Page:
5 years ago

Early initiation of eicosapentaenoic acid and statin treatment is associated with better clinical outcomes than statin alone in patients with acute coronary syndromes: 1-year outcomes of a randomized controlled study

Early initiation of EPA treatment in combination with a statin within 24h after percutaneous coronary intervention (PCI) in patients with acute myocardial infarction (MI) reduces inflammation and ventricular arrhythmia compared with statin monotherapy; however, the impact of early initiation of EPA treatment on cardiovascular events is unclear. We determined whether early eicosapentaenoic acid (EPA) treatment in patients with acute coronary syndrome (ACS) reduces adverse cardiovascular events. Methods This prospective, open-label, blind end point–randomized trial consisted of 241 patients with ACS. Patients were randomly assigned to receive pitavastatin (2mg/day) with or without 1800mg/day of EPA initiated within 24h after PCI. The primary endpoint was defined as cardiovascular events occurring within 1year, including death from a cardiovascular cause, nonfatal stroke, nonfatal MI and revascularization. Results The mean EPA/arachidonic acid ratio at follow-up was 0.40 in the control group and 1.15 in the EPA group. A primary endpoint event occurred in 11 patients (9.2%) in the EPA group and 24 patients (20.2%) in the control group (absolute risk reduction, 11.0%; hazard ratio, 0.42; 95% confidence interval, 0.21 to 0.87; P=0.02). Notably, death from a cardiovascular cause at 1year was significantly lower in the EPA group than in the control group (0.8% vs. 4.2%, P=0.04). Conclusions Early initiation of treatment with EPA combined with statin after successful primary PCI reduced cardiovascular events after ACS. Clinical Trial Registration: UMIN Clinical Trials Registry (UMIN-CTR); Registry Number, UMIN000016723; URL, http://www.umin.ac.jp/ctr/index-j.htm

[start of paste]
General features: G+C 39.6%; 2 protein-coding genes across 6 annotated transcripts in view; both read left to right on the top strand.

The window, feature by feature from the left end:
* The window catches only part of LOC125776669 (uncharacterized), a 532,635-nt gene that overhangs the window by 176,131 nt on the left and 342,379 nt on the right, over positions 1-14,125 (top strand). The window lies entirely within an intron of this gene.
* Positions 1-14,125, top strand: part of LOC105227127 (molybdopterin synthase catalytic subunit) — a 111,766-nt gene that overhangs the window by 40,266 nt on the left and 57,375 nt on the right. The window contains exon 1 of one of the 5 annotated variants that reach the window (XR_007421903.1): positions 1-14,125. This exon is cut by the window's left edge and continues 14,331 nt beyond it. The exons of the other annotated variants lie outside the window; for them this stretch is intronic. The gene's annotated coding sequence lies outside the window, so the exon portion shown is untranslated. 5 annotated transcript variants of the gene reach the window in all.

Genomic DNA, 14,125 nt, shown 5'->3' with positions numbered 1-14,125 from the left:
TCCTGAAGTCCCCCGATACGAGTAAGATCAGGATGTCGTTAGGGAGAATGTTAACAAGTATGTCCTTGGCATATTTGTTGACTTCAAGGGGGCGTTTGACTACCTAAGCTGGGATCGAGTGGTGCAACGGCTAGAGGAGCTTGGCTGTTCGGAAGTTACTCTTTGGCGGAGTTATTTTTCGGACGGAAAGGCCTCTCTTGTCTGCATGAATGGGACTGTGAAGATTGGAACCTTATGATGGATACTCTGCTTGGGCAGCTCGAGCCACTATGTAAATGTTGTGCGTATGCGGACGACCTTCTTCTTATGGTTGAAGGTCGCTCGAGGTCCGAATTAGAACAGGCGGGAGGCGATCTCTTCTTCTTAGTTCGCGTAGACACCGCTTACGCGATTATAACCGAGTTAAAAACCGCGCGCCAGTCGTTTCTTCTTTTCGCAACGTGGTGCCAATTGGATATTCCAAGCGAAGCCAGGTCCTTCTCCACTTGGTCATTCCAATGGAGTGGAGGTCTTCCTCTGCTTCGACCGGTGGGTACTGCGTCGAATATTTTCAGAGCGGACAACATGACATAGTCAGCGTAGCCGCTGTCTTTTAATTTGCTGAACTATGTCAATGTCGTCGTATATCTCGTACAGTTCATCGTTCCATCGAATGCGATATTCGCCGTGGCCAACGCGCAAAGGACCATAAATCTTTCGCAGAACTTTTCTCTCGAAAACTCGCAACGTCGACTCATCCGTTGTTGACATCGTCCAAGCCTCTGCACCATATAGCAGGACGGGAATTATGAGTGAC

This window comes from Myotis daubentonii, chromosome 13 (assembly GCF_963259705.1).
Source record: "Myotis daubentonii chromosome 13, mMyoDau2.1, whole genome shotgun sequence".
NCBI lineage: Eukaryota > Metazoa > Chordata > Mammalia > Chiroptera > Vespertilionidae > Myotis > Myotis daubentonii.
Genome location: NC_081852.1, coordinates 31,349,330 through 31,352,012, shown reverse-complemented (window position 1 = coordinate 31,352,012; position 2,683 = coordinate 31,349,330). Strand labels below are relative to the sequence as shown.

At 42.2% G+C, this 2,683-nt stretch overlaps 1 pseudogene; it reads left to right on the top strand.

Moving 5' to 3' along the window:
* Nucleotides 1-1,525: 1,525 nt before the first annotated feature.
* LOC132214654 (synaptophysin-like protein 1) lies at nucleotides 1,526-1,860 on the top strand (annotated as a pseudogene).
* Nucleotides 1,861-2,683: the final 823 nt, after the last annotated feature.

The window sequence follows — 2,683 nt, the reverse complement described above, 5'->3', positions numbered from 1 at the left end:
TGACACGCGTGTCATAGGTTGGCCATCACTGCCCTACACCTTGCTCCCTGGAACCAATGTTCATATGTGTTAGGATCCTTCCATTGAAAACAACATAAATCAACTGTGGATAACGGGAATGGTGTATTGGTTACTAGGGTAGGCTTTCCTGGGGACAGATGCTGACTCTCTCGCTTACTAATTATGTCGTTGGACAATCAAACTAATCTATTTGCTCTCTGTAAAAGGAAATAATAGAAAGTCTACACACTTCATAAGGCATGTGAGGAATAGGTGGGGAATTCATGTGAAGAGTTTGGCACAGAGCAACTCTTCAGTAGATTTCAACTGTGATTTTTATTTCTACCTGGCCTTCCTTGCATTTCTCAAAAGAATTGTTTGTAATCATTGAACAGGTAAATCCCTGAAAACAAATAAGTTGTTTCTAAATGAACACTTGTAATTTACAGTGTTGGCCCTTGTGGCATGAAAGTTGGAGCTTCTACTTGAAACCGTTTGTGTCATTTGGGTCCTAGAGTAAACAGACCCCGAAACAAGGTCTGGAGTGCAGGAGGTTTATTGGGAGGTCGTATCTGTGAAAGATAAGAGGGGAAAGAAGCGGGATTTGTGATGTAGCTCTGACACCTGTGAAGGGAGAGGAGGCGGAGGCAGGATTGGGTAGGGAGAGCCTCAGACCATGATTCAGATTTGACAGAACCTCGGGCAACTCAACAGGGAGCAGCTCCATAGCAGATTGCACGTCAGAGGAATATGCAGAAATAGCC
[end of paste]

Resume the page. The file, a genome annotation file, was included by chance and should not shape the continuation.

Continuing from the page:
Publisher URL: www.sciencedirect.com/science

DOI: S016752731633563X

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